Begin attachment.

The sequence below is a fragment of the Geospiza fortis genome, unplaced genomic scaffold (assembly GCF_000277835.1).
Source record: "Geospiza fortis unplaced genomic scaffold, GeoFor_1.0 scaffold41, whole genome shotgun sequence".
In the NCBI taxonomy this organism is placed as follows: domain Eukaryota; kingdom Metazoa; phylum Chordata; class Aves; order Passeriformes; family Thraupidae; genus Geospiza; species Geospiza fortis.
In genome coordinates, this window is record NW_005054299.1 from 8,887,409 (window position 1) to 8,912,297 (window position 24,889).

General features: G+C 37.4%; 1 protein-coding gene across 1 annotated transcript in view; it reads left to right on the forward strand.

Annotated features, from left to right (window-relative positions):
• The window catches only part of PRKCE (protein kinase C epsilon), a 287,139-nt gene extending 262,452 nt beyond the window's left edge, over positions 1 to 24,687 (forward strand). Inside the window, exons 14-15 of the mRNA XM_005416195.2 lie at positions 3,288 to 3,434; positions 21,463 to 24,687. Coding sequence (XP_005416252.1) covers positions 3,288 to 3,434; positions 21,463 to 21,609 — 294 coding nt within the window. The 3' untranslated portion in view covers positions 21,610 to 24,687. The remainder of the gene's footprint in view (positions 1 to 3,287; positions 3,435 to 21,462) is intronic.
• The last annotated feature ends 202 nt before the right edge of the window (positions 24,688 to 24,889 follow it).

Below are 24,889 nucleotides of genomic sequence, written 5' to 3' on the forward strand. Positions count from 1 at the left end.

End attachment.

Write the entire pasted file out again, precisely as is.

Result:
The sequence below is a fragment of the Geospiza fortis genome, unplaced genomic scaffold (assembly GCF_000277835.1).
Source record: "Geospiza fortis unplaced genomic scaffold, GeoFor_1.0 scaffold41, whole genome shotgun sequence".
In the NCBI taxonomy this organism is placed as follows: domain Eukaryota; kingdom Metazoa; phylum Chordata; class Aves; order Passeriformes; family Thraupidae; genus Geospiza; species Geospiza fortis.
In genome coordinates, this window is record NW_005054299.1 from 8,887,409 (window position 1) to 8,912,297 (window position 24,889).

General features: G+C 37.4%; 1 protein-coding gene across 1 annotated transcript in view; it reads left to right on the forward strand.

Annotated features, from left to right (window-relative positions):
• The window catches only part of PRKCE (protein kinase C epsilon), a 287,139-nt gene extending 262,452 nt beyond the window's left edge, over positions 1 to 24,687 (forward strand). Inside the window, exons 14-15 of the mRNA XM_005416195.2 lie at positions 3,288 to 3,434; positions 21,463 to 24,687. Coding sequence (XP_005416252.1) covers positions 3,288 to 3,434; positions 21,463 to 21,609 — 294 coding nt within the window. The 3' untranslated portion in view covers positions 21,610 to 24,687. The remainder of the gene's footprint in view (positions 1 to 3,287; positions 3,435 to 21,462) is intronic.
• The last annotated feature ends 202 nt before the right edge of the window (positions 24,688 to 24,889 follow it).

Below are 24,889 nucleotides of genomic sequence, written 5' to 3' on the forward strand. Positions count from 1 at the left end.